Would you say that your involvement with Thomas and Friends has had a positive impact upon your career as an actor?
Definitely, I have learned an awful lot from Greg (Tiernan), Ian (McCue), Sharon (Miller) and David Peacock and from the cast its self, and I think it has made me a better actor.
Are you working on any other projects at the moment, or in the future?
I recently created a company called Gnu Audiobooks Ltd. The first five books will be unabridged and read by me. These are classic stories for children of all ages and they are L. Frank Baum’s The Wonderful Wizard of Oz and The Marvelous Land of Oz, Kenneth Grahame’s The Wind in the Willows, Oscar Wilde’s The Happy Prince and Other Tales and Johnny Gruelle’s Friendly Fairies. They will be available from Audible.com, Amazon and iTunes in the new year. My other major project is to promote the renewable energy power plant that I patented a few years ago. For details please go to www.seavac.org.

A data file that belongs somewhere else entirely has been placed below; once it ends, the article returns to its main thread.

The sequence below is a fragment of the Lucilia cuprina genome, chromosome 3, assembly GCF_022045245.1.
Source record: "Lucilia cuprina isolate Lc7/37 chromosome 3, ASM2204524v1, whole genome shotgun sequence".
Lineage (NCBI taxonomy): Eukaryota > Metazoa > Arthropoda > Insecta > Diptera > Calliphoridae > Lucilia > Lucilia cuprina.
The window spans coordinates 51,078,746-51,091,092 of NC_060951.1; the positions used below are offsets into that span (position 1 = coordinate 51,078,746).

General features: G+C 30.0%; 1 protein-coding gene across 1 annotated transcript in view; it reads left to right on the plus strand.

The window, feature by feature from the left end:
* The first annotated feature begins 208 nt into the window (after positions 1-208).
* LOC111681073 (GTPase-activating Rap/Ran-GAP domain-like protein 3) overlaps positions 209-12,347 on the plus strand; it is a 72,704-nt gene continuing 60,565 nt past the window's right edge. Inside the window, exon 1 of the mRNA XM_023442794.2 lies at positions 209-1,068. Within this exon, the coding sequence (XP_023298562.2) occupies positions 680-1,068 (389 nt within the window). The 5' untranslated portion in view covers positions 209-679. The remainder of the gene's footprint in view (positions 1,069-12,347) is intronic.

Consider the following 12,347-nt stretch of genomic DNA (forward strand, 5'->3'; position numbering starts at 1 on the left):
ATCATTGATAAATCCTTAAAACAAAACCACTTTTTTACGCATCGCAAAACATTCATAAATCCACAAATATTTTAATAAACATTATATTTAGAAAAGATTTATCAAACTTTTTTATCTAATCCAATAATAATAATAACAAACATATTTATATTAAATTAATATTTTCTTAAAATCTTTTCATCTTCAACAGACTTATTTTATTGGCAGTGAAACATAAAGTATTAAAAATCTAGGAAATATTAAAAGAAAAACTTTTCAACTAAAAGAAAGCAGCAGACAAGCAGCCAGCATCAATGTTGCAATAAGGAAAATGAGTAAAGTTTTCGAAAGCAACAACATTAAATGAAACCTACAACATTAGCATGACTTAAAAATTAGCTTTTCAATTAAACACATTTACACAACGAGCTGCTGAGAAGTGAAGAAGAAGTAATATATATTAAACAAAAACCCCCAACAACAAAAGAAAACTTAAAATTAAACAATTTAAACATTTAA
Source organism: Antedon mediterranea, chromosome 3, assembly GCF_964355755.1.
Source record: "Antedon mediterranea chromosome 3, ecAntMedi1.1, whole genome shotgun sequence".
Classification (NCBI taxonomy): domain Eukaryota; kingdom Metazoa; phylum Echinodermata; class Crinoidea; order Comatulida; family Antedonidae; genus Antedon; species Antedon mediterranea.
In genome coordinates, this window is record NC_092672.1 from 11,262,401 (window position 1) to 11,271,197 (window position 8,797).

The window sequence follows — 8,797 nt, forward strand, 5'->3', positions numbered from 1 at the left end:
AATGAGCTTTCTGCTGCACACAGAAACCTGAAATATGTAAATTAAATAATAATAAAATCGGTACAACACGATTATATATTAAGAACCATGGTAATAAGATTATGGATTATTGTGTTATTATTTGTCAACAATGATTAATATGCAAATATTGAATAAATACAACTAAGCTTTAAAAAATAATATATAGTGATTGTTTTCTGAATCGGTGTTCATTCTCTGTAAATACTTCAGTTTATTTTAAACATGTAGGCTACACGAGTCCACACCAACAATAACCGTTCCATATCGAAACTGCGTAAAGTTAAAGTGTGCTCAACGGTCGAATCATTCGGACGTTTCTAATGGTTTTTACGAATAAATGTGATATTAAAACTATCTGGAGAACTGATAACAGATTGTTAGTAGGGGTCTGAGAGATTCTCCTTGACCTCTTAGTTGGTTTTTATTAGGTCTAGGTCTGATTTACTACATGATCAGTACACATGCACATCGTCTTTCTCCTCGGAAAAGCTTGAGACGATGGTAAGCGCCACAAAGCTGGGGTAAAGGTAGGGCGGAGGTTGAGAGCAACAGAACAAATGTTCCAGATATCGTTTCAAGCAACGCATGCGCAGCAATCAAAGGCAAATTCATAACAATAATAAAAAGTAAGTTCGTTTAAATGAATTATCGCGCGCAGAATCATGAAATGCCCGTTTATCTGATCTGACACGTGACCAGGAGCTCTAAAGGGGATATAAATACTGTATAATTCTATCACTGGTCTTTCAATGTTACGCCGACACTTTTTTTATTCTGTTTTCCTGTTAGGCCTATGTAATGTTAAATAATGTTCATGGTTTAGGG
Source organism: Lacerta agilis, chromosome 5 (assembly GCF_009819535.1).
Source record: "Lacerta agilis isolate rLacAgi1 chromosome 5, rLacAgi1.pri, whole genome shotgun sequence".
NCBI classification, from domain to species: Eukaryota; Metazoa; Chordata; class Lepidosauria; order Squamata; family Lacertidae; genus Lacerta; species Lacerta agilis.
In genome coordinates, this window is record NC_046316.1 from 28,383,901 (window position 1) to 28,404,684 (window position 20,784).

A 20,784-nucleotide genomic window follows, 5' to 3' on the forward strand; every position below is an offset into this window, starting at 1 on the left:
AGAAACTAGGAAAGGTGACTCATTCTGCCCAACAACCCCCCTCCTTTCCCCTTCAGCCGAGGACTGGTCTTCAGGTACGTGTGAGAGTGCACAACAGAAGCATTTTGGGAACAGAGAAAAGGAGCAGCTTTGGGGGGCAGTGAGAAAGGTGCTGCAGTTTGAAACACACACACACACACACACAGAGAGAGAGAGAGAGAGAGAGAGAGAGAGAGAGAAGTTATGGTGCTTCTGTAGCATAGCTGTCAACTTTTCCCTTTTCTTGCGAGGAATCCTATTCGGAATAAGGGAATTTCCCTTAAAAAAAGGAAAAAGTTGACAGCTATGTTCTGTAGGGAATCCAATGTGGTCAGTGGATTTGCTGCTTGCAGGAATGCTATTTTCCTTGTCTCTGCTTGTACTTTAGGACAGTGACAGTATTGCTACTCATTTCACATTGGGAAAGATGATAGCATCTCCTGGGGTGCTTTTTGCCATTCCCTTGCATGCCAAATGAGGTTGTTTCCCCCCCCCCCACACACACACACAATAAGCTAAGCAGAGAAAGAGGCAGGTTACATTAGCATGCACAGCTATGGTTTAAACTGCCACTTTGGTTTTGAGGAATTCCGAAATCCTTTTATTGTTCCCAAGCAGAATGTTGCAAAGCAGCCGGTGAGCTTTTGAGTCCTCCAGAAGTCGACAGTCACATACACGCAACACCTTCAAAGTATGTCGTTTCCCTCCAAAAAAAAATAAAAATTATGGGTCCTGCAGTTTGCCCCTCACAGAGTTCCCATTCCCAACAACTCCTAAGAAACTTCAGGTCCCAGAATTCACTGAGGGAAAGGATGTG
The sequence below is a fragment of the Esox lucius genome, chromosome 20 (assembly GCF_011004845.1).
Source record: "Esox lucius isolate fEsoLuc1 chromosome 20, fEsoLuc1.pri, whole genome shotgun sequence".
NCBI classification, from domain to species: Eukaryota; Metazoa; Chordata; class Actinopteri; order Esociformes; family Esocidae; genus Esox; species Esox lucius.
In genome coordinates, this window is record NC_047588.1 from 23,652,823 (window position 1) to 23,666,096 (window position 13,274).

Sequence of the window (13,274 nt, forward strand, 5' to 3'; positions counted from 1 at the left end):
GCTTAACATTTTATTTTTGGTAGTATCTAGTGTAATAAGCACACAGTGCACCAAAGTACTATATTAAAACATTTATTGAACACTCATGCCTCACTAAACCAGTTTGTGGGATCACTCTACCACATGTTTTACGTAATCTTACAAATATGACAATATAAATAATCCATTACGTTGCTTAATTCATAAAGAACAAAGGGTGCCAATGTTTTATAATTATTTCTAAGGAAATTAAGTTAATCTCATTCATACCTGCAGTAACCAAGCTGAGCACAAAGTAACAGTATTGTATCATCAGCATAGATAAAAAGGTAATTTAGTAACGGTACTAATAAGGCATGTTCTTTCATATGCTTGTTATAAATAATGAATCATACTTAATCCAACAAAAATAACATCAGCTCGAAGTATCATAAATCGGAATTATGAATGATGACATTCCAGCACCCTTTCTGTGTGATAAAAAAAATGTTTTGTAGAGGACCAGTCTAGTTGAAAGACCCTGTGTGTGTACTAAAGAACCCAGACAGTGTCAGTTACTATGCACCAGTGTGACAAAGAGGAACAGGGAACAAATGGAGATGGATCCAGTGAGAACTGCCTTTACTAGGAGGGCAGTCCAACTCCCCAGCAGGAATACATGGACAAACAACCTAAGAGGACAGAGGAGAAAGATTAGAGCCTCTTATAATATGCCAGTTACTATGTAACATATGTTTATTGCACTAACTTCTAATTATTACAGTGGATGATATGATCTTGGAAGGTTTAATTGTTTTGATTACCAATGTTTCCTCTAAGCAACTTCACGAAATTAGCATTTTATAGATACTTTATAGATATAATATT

Finally, do you have anything you’d like to say to the fans of the series who enjoy your work?
Thank you for welcoming me. Thomas is so iconic that there is a lot of pressure and a lot of expectations to be met. However, the vast majority of the feedback I have received has been very positive and so I’ll do my absolute best to keep Thomas fresh, fun and on track!